The great thing is that you can work at your own pace and go back to anything if you need to, she added.
Try to make your online learning environment shine
As libraries are still shut and many of us are likely to be learning from home, this one is crucial.
It’s essential to create a learning environment with space, light, warmth and comfort. This will help you stay on top of what you need to do and put you in the right place to get learning.
“It’s important to set up a dedicated learning environment for studying,” said Mackey. “Try out different things to discover which type of setting boosts your productivity. Wherever you choose, make sure there’s high-speed internet access so you’re not trying to take an online course over a bad connection. You will also want to select a place with minimal distractions.”
Embrace the flexibility of online learning
The flexibility afforded by online learning is something we can all embrace with a million and one other things constantly competing for our attention.
Digital inclusion charity Good Things Foundation, who support people to learn digital skills and overcome social challenges, said online education means you can learn at your own time of need.
Virtual learning lets you do things at your own pace, dip in and out of material and teach yourself new skills from the comfort of your own home.
Pick the right time to learn
This one sounds obvious, but if you are new to the world of online learning, it is a tip worth repeating.
Some of us love nothing more than waking up and getting on with it, while others are night owls and prefer easing into the day.
Good Things Foundation Told The Big Issue that learning at a time that suits you is essential. If your brain is clearer in the morning, do your learning early. If you feel more energised in the afternoon, learn then.
Picking the right time to learn is particularly important for those who might have additional responsibilities, such as childcare.
Take regular breaks
If you haven’t been in education for a while, the memories that stand out the most are likely to be cramming for your school exams and desperately trying to learn as much as possible in a short amount of time.
But the experts say that is not the way to go.
You should take regular breaks and spend time thinking about what it is you are learning. It’s also critical to get enough shuteye, as research has found that sleep is proven to help memory and retention.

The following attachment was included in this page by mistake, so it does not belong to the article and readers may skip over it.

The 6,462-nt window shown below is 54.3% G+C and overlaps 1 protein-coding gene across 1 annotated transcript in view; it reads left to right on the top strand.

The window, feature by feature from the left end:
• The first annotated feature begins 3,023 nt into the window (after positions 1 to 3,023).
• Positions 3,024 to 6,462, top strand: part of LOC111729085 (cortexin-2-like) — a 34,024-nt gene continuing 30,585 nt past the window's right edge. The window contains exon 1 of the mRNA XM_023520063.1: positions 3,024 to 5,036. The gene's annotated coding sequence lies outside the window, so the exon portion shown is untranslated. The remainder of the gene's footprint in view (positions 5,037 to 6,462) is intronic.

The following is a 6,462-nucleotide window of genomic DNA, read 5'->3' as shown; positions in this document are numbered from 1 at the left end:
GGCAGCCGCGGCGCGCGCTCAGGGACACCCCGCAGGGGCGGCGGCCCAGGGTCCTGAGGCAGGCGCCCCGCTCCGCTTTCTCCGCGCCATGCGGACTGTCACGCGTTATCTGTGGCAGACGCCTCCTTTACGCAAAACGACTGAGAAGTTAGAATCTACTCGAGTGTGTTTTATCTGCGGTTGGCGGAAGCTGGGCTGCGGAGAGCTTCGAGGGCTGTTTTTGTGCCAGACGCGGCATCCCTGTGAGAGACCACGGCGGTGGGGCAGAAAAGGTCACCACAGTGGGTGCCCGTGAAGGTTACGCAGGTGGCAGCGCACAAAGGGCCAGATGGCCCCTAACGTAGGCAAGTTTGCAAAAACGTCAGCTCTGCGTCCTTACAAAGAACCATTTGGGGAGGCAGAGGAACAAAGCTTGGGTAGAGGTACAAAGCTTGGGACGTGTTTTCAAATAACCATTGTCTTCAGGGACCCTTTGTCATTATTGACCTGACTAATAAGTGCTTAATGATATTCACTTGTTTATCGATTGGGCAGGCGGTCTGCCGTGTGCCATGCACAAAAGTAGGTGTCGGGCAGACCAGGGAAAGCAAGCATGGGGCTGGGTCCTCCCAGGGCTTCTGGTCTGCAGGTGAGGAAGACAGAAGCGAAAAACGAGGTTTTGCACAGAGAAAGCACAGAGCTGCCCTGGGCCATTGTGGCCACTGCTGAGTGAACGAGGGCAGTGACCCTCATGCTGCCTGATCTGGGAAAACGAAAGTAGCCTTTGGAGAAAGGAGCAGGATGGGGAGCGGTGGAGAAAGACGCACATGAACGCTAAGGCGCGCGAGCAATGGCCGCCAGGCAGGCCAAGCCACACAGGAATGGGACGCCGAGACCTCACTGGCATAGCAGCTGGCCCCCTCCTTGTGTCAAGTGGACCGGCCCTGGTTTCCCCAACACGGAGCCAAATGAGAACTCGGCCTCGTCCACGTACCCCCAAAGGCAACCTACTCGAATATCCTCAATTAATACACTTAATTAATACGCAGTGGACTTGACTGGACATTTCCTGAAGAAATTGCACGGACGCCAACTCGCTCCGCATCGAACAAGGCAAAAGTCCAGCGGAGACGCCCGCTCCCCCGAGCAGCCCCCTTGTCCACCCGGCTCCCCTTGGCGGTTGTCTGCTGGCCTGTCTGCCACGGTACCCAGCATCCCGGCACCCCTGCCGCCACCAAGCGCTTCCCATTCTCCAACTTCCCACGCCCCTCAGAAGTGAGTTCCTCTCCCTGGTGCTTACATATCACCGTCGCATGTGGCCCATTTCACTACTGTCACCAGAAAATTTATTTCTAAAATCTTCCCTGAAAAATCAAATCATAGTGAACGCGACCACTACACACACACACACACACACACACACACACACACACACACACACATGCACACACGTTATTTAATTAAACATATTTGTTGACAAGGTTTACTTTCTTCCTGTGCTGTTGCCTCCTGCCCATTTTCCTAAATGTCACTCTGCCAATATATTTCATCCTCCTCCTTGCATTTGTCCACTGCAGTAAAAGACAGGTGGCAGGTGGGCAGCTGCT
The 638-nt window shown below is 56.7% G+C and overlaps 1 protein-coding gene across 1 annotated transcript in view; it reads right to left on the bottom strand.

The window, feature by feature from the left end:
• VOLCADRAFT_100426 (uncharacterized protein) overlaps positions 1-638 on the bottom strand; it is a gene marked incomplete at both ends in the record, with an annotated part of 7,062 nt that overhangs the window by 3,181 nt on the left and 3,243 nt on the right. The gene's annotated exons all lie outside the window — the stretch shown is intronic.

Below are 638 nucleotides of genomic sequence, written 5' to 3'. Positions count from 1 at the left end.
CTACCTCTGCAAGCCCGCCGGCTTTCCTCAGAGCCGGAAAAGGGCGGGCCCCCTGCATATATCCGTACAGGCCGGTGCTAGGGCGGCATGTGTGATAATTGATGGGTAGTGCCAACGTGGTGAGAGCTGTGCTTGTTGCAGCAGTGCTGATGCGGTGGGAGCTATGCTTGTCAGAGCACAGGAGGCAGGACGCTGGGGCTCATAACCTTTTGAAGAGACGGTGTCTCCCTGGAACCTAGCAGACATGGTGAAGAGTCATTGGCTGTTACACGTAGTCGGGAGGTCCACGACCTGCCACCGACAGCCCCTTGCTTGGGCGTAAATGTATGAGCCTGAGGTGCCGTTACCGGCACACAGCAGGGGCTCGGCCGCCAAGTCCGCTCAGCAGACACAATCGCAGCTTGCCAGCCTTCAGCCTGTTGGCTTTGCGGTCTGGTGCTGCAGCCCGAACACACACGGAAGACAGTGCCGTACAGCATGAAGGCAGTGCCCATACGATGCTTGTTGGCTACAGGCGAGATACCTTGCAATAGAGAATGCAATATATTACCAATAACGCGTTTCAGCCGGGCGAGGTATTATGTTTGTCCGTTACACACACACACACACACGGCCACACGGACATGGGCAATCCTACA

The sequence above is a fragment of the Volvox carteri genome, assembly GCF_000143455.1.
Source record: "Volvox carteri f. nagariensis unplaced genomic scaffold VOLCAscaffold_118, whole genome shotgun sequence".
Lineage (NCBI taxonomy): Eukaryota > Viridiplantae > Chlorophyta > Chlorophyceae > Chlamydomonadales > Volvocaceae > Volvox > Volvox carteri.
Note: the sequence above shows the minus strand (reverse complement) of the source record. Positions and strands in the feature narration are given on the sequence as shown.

Educating yourself for the first time in a while might feel daunting but you should try not to stress.
Learning shouldn’t feel like a chore and although it might take a while to find the course that’s right for you, there are plenty of options.
Jenner added that exploring new topics is an opportunity to “satisfy your fascination and hobbies”.
“Turn that short story into a novel, study your diet and become a nutritionist, or broadcast your living room, creating a mindfulness community,” he said.
“You can build on this into something more substantial, smaller steps into your passions can become larger leaps into a new life.”
Share what you’re learning
Many people find learning more enjoyable when doing it with others, particularly in the often isolating times of lockdown.
FutureLearn describes itself as a “social learning platform” and provides opportunities for those who are learning new skills to invite friends, colleagues or family members to join courses.
“Connecting with others about what you’re learning on social media is also a fun way to open up discussions and share knowledge,” Jenner added.
“Learning is different from the latest season of a TV show but millions of people are doing it every day, you never know who else in your network is learning online too.”
The Big Issue is also on hand if you would like to share tips on learning or finding new ways to gain skills following the pandemic. You can send us stories and ideas or join our Facebook page.
Practice makes perfect
Rome wasn’t built in a day, and the old adage “practice makes perfect” couldn’t be more relevant when it comes to online learning.
The Good Things Foundation says repetition helps you hold on to information for longer, so practising and taking regular breaks will be key to your journey of navigating online learning.